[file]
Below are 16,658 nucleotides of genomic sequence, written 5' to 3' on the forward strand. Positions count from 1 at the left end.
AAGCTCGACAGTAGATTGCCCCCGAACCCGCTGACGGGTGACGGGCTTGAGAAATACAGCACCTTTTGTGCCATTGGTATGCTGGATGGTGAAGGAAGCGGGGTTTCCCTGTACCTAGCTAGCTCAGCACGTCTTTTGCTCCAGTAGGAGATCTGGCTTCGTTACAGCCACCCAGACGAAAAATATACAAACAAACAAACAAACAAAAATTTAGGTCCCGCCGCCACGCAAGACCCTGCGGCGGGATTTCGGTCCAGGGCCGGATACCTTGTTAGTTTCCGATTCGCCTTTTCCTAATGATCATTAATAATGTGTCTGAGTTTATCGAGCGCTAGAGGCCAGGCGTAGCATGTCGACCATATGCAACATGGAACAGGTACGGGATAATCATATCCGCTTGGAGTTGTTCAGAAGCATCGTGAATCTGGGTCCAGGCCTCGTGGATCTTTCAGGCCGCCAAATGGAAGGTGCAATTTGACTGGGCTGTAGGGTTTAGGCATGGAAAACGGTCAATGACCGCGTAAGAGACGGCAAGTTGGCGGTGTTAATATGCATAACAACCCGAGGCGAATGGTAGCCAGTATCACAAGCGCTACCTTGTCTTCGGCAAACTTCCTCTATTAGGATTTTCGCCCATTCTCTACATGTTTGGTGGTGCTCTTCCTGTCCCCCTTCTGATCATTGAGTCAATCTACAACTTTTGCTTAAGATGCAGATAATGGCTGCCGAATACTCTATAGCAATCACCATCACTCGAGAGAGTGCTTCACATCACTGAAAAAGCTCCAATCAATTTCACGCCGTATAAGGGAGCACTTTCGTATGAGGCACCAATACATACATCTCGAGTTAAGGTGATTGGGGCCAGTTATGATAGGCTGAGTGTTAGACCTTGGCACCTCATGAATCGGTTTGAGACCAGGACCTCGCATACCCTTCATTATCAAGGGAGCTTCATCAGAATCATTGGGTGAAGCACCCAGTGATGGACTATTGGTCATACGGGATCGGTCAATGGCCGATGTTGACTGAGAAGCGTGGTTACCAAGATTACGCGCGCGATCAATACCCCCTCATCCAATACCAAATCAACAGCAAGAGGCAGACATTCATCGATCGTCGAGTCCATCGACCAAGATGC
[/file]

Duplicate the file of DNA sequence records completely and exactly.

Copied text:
Below are 16,658 nucleotides of genomic sequence, written 5' to 3' on the forward strand. Positions count from 1 at the left end.
AAGCTCGACAGTAGATTGCCCCCGAACCCGCTGACGGGTGACGGGCTTGAGAAATACAGCACCTTTTGTGCCATTGGTATGCTGGATGGTGAAGGAAGCGGGGTTTCCCTGTACCTAGCTAGCTCAGCACGTCTTTTGCTCCAGTAGGAGATCTGGCTTCGTTACAGCCACCCAGACGAAAAATATACAAACAAACAAACAAACAAAAATTTAGGTCCCGCCGCCACGCAAGACCCTGCGGCGGGATTTCGGTCCAGGGCCGGATACCTTGTTAGTTTCCGATTCGCCTTTTCCTAATGATCATTAATAATGTGTCTGAGTTTATCGAGCGCTAGAGGCCAGGCGTAGCATGTCGACCATATGCAACATGGAACAGGTACGGGATAATCATATCCGCTTGGAGTTGTTCAGAAGCATCGTGAATCTGGGTCCAGGCCTCGTGGATCTTTCAGGCCGCCAAATGGAAGGTGCAATTTGACTGGGCTGTAGGGTTTAGGCATGGAAAACGGTCAATGACCGCGTAAGAGACGGCAAGTTGGCGGTGTTAATATGCATAACAACCCGAGGCGAATGGTAGCCAGTATCACAAGCGCTACCTTGTCTTCGGCAAACTTCCTCTATTAGGATTTTCGCCCATTCTCTACATGTTTGGTGGTGCTCTTCCTGTCCCCCTTCTGATCATTGAGTCAATCTACAACTTTTGCTTAAGATGCAGATAATGGCTGCCGAATACTCTATAGCAATCACCATCACTCGAGAGAGTGCTTCACATCACTGAAAAAGCTCCAATCAATTTCACGCCGTATAAGGGAGCACTTTCGTATGAGGCACCAATACATACATCTCGAGTTAAGGTGATTGGGGCCAGTTATGATAGGCTGAGTGTTAGACCTTGGCACCTCATGAATCGGTTTGAGACCAGGACCTCGCATACCCTTCATTATCAAGGGAGCTTCATCAGAATCATTGGGTGAAGCACCCAGTGATGGACTATTGGTCATACGGGATCGGTCAATGGCCGATGTTGACTGAGAAGCGTGGTTACCAAGATTACGCGCGCGATCAATACCCCCTCATCCAATACCAAATCAACAGCAAGAGGCAGACATTCATCGATCGTCGAGTCCATCGACCAAGATGC